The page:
Category Archives: Music Software

More Granularity — Christopher Hipgrave’s Ambient Software

Christopher Hipgrave’s Ambient is a piece of software distributed by Audiobulb.

Ambient is based around granular synthesis of any audio file. It’s pitch shifted, delayed and filtered, and there are several controls you can tweak to control the sound, though ‘explore’ probably makes more sense in this context than ‘control.’

But it’s definitely worth 10 Eu especially if you aren’t a musician, but want to play with a cool audio toy — load anything and then fiddle with knobs, or just hit the random button for hours of crazy sounding fun.

It’s not perfect — there isn’t any way to map the knobs to midi, and the design of the user interface encourages exploration over purposeful control. It also has a tendency to turn any input into 100 buskers playing at the same time in the Berlin Hauptbahnhof. But it is a lot of fun — something you could turn a 5 year old loose on and they’d have a blast.

Quarry Process

This is Amibient chewing up a version of Meredith Monk’s Quarry Weave, as arranged by me using ImageLine Harmless as a sound source. It sounds like part of a the soundtrack for a Wim Wenders movie to me:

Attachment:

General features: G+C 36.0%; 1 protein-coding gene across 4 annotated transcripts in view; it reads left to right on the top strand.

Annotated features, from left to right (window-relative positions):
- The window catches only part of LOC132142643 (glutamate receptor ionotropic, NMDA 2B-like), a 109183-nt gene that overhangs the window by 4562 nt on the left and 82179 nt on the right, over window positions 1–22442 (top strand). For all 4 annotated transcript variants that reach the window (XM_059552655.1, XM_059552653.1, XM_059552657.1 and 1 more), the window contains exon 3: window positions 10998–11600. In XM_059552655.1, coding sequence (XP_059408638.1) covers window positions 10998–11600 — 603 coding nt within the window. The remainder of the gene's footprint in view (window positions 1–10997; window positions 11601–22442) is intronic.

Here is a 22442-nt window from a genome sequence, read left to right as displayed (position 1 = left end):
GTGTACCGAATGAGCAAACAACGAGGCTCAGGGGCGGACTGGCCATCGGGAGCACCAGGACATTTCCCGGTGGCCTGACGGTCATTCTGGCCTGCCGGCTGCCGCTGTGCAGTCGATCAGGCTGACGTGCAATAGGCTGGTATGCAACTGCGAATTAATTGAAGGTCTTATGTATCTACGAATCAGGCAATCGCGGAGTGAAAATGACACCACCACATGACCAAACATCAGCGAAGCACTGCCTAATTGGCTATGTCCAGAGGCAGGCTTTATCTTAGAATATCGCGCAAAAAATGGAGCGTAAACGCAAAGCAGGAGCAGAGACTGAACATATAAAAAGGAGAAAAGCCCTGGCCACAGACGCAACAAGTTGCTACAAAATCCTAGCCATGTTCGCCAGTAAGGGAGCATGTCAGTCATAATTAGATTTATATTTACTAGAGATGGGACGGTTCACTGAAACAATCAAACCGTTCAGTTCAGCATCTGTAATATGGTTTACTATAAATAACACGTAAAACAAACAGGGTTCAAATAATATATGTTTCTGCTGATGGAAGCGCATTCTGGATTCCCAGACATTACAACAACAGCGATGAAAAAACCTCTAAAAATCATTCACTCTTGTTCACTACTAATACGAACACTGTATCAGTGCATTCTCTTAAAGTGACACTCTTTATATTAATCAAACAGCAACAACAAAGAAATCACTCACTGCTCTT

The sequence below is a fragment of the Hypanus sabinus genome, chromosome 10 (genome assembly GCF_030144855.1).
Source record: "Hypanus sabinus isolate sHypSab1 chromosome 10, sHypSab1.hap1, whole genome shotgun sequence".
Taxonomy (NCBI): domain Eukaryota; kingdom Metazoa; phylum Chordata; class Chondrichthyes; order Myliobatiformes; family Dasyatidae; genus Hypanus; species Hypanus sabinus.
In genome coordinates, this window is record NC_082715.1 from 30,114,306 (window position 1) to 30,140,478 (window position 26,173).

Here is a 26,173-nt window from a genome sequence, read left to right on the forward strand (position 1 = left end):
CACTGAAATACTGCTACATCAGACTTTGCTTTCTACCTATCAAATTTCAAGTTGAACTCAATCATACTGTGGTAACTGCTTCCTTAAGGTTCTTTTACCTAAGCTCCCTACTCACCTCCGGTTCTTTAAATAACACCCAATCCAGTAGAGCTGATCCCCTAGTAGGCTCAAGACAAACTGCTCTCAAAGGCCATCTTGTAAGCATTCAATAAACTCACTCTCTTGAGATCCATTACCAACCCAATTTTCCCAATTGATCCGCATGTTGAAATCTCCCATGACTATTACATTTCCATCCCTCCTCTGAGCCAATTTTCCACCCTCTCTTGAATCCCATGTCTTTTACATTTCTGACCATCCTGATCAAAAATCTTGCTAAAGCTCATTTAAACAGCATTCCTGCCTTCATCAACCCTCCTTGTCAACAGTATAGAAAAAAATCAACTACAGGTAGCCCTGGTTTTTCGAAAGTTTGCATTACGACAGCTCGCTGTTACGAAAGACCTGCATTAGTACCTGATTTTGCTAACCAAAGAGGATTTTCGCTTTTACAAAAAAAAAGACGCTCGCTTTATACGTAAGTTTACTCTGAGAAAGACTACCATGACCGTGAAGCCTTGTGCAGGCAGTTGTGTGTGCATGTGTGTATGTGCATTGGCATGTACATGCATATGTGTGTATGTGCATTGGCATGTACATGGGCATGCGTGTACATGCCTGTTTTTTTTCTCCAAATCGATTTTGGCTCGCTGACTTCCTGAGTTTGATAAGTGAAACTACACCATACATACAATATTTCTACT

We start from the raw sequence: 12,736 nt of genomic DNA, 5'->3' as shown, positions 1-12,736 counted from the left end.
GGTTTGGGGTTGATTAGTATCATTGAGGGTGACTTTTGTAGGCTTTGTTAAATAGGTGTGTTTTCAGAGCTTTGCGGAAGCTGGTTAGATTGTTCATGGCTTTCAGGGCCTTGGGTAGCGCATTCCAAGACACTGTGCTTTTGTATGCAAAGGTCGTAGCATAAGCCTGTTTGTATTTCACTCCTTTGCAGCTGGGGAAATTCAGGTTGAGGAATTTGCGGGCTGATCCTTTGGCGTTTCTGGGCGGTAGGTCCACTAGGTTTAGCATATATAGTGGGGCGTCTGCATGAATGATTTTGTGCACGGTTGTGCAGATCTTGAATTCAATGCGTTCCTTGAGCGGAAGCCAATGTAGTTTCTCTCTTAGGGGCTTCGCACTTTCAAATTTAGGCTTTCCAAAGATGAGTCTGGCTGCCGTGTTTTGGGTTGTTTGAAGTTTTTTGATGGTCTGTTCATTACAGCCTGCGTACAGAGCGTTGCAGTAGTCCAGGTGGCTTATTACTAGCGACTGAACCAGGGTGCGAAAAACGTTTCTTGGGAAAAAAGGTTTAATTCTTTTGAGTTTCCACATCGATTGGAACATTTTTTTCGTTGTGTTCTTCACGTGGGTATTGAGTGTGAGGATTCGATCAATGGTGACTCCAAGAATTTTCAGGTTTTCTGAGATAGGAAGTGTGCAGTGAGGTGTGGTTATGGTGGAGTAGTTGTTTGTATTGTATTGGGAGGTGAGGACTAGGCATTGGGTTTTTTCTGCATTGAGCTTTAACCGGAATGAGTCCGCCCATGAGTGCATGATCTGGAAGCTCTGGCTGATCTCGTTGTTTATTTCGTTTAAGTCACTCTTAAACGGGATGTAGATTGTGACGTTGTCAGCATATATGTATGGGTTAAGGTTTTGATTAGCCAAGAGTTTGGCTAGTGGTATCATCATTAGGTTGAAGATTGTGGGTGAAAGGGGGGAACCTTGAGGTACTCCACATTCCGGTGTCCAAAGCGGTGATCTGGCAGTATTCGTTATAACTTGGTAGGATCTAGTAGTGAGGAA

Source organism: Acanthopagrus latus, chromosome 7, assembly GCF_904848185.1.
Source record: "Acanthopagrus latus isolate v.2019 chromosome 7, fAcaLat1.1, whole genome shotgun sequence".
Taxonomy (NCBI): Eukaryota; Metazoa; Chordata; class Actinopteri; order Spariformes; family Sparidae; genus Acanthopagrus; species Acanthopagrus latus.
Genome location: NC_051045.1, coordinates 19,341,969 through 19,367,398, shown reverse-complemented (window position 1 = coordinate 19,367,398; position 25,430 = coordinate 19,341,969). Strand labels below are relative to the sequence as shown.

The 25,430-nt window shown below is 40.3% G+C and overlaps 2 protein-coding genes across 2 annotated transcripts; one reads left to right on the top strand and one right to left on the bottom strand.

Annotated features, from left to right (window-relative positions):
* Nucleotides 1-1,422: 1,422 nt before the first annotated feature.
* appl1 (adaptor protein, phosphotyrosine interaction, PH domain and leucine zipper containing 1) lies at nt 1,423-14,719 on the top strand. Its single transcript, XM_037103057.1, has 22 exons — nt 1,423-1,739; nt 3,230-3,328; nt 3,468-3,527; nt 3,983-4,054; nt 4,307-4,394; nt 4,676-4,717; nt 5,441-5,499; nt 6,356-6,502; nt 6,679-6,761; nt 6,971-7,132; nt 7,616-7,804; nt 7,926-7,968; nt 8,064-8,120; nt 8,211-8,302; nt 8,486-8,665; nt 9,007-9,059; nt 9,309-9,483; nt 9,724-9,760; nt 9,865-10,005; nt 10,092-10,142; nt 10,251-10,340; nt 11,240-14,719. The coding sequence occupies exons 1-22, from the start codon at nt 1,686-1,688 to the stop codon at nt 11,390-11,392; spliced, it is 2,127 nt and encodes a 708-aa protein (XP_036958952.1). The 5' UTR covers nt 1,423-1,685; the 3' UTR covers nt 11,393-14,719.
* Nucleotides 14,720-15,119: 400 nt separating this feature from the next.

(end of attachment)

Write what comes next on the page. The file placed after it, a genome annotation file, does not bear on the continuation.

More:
[audio:|titles=Quarry Process|artists=Chaircrusher]

Quarry Weave

The source audio fed into Ambient:
[audio:|titles=Quarry Weave (arr. Chaircrusher)|artists=Meredith Monk]

Granular ‘Shoot Out’ — ArgotLunar,Discord 3,Granular-to-Go

I’ve been rather taken by using granular effects the past couple of weeks. Sure I should courriel that to Circa 2000 Twerk/Kit Clayton/Taylor Dupree, but whatever. I find things at my own pace. In particular, I like the idea of playing with a harmonically useful subset of the granular effect domain — In particular sending pad sounds through granular effects with pitch shifts like an octave or a major fifth.
The contenders:


Argotlunar has the advantage of being free. Beyond that it does have it’s own distinctive sound — it has a large number of parameters, all of which can be varied randomly. The best effects to my mind require limiting the number and range of random variations, since you can only control their depth, not their speed.


Discord3 is only partially a granular delay, being pitched more as a pitch shifter. It has 3 modes — the ‘vintage’ mode based on AudioDamage’s earlier version Discord2 (and the oldest and crustiest of the Eventide pitch effects), a ‘modern’ mode, and a grain mode. Their grain mode seems to produce more sustained output from sustained input, and at least for harmonic material, its ‘chaos’ control quickly makes a mess of its input. Not that it’s a bad thing.